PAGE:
Category Archives: Skiing

Stories and images from my cross-country and backcountry skiing adventures, from family- and beginner-friendly to expert-level trips.

February 7, 2016 Wallowa Mountains, Oregon.

12 Pro Tips For Staying Warm Outdoors in Winter

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By Michael Lanza

Staying warm and comfortable while Nordic or backcountry skiing, snowshoeing, or hiking in winter is a constant challenge—we sweat, our bodies and clothes get damp, then we get cold. But it’s not impossible. In fact, as someone who runs hot when moving and cools off quickly—and who gets cold fingers very easily—I’ve learned some tricks over the years that have made getting outdoors in winter vastly more comfortable and enjoyable for me. Follow these tips and you could be more comfortable on cold-weather outdoor adventures, too. Continue reading →

January 31, 2016 The view from Baldy Knoll, Teton Range.

Photo Gallery: Backcountry Skiing the Tetons

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By Michael Lanza

After some 18 trips in Grand Teton National Park—backpacking, dayhiking, climbing, canoeing, backcountry skiing—I’ve yet to lose the sense of awe I get every time I look at these sharply angled peaks, which resemble the archetypal pictures of mountains shaped like upside-down V’s that we drew as children. But there’s definitely something unique and special about getting out here in winter, when the high country wears a thick mantle of white. And there’s something very special about traveling through these mountains on skis. Continue reading →

January 25, 2016 Grand Canyon of the Yellowstone River, Yellowstone National Park.

Photo Gallery: Celebrating the Centennial Year of the National Park Service

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By Michael Lanza

When the National Park Service turns 100 on Aug. 25, it will mark not just the diamond anniversary of what writer and historian Wallace Stegner famously called “the best idea we ever had”—it marks the evolution and growth of that idea from a handful of parks created in the early days to a system in many ways without parallel, that protects 52 million acres of mountain ranges, canyons, rivers, deserts, prairies, caves, islands, bays, fjords, badlands, natural arches, and seashores in 59 parks. Without that protection, these places that draw visitors from around the world would otherwise almost certainly have been exploited and destroyed. Continue reading →

January 18, 2016 White Cloud Mountains, Idaho.

10 Tips For Getting Your Teenager Outdoors With You

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By Michael Lanza

“That sounds totally boring.” “Other parents don’t force their kids to do things they don’t want to do.” “I hate (fill in the activity).” If you’re a parent of a teenager, you’ve probably heard these responses from your child, or any of an infinite number of variations on them—like a personal favorite that my son, at 14, laid on me: “You get to choose your friends, but you don’t get to choose your family.” If you’re trying to persuade a teen to get outdoors with you—which these days often entails pulling him or her away from an electronic screen to engage in physical activity for hours—your child can summon powers of resistance that conjure mental images of Superman stopping a high-speed train.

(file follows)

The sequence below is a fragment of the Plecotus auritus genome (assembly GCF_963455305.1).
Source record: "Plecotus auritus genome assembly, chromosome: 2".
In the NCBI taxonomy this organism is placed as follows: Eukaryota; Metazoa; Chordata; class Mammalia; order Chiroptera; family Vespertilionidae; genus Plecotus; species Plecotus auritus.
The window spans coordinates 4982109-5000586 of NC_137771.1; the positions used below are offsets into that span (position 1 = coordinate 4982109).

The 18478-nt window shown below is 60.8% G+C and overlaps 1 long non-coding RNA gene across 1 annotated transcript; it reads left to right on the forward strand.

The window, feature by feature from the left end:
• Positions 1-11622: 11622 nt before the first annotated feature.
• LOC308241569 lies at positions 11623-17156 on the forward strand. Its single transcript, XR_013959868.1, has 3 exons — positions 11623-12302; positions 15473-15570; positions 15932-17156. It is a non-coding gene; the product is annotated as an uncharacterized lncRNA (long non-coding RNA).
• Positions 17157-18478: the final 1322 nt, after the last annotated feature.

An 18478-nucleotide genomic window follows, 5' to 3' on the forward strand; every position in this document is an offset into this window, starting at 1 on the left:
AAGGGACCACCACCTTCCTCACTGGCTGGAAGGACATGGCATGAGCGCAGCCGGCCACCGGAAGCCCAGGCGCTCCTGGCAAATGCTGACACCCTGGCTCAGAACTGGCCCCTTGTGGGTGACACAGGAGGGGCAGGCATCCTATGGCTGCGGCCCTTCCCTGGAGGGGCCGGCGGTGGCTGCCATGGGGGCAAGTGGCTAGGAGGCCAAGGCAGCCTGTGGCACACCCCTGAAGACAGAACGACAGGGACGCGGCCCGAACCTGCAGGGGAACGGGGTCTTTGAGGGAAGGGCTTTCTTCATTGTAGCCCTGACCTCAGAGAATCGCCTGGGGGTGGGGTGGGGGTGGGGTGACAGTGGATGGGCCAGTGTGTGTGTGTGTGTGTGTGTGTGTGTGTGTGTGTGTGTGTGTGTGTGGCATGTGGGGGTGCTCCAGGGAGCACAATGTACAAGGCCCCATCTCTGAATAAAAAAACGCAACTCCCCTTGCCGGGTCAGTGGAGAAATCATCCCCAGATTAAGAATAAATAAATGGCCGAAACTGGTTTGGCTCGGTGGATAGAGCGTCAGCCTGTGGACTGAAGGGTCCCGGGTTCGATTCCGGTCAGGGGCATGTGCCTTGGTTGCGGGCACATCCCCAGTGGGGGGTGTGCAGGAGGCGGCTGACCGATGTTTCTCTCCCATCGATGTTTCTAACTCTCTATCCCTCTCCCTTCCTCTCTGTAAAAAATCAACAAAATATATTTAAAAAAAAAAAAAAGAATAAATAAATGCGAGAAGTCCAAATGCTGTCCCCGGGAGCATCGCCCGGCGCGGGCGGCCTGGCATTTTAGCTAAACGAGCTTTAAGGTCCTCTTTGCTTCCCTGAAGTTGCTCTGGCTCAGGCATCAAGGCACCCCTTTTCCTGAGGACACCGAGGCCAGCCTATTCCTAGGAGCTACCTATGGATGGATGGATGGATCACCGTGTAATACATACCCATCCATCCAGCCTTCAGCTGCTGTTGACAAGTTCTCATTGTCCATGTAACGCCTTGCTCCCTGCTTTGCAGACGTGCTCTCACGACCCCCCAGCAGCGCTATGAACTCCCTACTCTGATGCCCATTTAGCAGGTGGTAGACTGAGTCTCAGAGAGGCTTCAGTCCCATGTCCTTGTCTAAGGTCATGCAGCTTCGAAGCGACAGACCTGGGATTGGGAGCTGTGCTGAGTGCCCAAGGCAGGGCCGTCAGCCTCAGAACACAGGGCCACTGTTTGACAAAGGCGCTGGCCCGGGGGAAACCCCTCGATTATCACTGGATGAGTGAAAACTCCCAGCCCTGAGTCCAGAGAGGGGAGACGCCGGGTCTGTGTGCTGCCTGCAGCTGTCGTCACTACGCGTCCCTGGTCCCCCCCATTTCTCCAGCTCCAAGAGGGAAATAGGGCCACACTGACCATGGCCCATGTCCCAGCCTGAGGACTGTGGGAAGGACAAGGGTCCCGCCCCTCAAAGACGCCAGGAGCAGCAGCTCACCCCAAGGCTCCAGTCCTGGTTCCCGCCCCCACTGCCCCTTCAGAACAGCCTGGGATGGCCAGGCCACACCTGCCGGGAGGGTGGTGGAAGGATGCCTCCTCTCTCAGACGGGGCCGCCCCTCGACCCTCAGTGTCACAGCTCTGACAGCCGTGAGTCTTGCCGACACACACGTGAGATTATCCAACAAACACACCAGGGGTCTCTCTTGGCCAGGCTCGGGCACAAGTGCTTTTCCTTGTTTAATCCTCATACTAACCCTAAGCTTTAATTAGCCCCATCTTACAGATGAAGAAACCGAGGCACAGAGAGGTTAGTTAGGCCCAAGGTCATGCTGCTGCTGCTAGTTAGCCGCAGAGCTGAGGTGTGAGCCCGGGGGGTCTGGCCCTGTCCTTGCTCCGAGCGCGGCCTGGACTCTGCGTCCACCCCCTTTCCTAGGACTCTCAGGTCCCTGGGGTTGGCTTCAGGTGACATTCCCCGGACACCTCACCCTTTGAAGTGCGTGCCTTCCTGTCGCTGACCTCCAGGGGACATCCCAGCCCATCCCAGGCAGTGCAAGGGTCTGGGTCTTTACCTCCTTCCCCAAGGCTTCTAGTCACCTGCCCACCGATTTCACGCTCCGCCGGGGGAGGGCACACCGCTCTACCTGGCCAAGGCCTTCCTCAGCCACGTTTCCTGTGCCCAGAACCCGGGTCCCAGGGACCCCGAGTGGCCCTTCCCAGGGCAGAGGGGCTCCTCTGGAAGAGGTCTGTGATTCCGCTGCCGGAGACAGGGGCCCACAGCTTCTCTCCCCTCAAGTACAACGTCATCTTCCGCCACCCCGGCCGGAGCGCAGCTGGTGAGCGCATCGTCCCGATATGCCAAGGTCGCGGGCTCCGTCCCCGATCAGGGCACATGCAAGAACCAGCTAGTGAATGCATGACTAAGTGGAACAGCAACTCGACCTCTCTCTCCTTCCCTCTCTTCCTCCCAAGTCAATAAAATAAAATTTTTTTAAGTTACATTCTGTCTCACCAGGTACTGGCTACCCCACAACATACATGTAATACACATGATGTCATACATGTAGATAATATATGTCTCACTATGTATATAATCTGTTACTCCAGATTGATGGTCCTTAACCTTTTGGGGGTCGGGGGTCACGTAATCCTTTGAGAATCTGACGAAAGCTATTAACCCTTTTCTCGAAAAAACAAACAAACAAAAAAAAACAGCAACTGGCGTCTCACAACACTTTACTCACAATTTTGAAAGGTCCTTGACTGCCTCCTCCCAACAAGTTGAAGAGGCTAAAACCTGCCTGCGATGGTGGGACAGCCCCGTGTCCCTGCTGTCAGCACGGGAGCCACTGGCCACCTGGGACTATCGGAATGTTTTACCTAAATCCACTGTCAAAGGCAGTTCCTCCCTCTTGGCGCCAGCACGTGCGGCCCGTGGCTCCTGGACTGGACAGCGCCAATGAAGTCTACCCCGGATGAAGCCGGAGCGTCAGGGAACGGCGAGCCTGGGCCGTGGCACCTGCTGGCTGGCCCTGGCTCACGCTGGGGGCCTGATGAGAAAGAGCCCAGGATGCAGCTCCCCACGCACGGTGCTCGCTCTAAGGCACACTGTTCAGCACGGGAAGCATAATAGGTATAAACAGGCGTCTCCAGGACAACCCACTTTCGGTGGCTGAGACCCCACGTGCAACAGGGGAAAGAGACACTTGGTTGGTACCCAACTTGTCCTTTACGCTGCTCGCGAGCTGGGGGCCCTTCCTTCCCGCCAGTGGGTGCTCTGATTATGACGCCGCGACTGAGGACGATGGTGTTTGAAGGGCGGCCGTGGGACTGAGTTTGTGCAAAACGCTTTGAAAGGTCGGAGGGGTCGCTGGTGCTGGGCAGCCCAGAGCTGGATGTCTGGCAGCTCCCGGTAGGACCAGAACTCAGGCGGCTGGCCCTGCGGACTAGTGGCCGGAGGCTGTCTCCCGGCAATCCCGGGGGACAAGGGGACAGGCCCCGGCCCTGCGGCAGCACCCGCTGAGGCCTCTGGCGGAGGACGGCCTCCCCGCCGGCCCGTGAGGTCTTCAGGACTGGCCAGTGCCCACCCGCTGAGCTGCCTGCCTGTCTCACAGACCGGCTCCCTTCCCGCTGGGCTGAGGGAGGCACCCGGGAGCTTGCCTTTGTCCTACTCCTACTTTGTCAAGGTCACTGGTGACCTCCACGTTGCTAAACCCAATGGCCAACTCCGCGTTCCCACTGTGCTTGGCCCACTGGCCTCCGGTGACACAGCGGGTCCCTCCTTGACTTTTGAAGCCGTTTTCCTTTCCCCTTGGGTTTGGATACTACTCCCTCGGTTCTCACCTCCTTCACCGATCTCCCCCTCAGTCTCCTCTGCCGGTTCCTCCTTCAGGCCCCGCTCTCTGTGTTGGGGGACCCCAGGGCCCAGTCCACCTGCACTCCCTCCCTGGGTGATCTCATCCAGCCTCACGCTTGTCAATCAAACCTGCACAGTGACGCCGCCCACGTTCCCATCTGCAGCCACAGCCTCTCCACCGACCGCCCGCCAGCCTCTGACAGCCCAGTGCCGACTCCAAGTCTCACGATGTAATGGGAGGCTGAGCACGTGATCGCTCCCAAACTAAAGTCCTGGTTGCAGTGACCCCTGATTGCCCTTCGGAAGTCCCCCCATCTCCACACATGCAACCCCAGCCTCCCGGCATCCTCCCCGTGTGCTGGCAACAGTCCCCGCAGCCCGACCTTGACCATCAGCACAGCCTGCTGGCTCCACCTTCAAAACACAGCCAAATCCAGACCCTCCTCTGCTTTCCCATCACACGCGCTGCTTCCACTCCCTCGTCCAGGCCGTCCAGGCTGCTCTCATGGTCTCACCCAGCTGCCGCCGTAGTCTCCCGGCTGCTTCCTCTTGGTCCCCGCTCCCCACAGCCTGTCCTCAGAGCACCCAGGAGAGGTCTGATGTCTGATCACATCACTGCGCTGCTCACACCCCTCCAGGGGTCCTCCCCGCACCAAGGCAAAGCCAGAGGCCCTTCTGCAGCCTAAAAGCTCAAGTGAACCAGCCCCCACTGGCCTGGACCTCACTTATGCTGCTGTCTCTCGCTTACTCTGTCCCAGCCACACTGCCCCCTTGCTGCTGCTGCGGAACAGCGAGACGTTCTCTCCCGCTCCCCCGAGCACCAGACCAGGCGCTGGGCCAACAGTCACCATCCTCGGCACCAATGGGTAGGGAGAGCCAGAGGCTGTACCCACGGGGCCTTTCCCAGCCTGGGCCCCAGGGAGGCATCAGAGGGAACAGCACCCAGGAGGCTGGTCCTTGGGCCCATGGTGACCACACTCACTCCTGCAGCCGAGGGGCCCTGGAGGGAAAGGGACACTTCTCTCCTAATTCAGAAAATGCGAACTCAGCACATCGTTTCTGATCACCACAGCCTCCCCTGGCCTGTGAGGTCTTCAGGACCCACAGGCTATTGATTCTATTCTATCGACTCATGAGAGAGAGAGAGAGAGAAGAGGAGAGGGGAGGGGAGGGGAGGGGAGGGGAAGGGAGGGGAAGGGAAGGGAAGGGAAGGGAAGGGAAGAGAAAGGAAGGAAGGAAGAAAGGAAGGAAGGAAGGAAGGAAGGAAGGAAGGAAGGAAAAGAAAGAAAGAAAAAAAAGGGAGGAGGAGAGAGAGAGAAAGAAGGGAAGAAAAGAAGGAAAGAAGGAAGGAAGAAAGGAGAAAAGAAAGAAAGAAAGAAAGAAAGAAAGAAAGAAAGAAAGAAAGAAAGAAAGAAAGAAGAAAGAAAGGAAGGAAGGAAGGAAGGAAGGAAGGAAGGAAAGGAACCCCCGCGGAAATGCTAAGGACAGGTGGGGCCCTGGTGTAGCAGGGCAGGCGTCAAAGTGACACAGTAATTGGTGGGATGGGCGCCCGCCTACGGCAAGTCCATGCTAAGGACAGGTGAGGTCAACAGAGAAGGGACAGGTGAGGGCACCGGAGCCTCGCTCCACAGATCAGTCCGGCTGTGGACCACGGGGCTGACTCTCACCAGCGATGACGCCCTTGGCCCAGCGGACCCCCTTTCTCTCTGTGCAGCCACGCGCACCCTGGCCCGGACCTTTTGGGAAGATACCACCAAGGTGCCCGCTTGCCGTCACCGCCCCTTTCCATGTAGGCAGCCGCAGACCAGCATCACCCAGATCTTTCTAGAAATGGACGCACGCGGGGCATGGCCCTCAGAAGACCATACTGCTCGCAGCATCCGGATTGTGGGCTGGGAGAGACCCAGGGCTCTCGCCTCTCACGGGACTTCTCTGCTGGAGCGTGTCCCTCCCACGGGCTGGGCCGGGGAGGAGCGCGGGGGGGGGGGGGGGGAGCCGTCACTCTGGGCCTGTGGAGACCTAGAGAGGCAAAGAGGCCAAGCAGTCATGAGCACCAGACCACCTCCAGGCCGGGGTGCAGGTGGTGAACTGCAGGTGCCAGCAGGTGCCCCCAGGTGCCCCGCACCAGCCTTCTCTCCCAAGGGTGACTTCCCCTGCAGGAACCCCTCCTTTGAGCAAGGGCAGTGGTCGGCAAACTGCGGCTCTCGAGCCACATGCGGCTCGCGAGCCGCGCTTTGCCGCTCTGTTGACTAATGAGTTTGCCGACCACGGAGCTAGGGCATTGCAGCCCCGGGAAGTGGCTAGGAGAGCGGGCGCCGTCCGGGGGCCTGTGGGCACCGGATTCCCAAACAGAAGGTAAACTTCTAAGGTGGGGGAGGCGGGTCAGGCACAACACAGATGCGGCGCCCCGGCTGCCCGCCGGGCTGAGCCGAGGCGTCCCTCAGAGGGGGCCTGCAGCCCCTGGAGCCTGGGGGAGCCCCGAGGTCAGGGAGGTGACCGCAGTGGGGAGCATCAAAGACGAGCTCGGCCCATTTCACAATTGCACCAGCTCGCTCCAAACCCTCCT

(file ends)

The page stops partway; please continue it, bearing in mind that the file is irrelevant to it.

Even though my kids, now 15 and nearly 13, have dayhiked and backpacked hundreds of miles, paddled whitewater rivers and waters from Alaska’s Glacier Bay to Florida’s Everglades, and cross-country skied and rock climbed since they were preschoolers, we still sometimes encounter blowback to our plans to do something outdoors. But we’re usually still successful, and our kids look forward to most of our adventures. Here are the reasons why. Continue reading →

January 12, 2016 Lower Yellowstone Falls, Grand Canyon of the Yellowstone River, Yellowstone National Park.

Video: Cross-Country Skiing in Yellowstone

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By Michael Lanza

Consider these statistics: Yellowstone National Park receives about four million visitors a year. Ninety percent of them see the park between May and September. Less than four percent of visitors come between December and March. And yet, in many respects, winter is the best time of year to see Yellowstone: Wildlife congregate at lower elevations, making them easier to see (except bears, of course), waterfalls form towering columns of ice (like 308-foot Lower Yellowstone Falls, in the lead photo, above), and the geysers and other thermal features take on a different character when the landscape grows hushed under a thick blanket of snow.

Plus, you can see the park’s major features, like the Upper Geyser Basin—home to Old Faithful and one-fourth of the active geysers in the world (and the greatest concentration of them)—on skis. Cross-country skiing groomed trails in Yellowstone, many of which are beginner- and family-friendly, is one of the coolest experiences in the National Park System. Continue reading →

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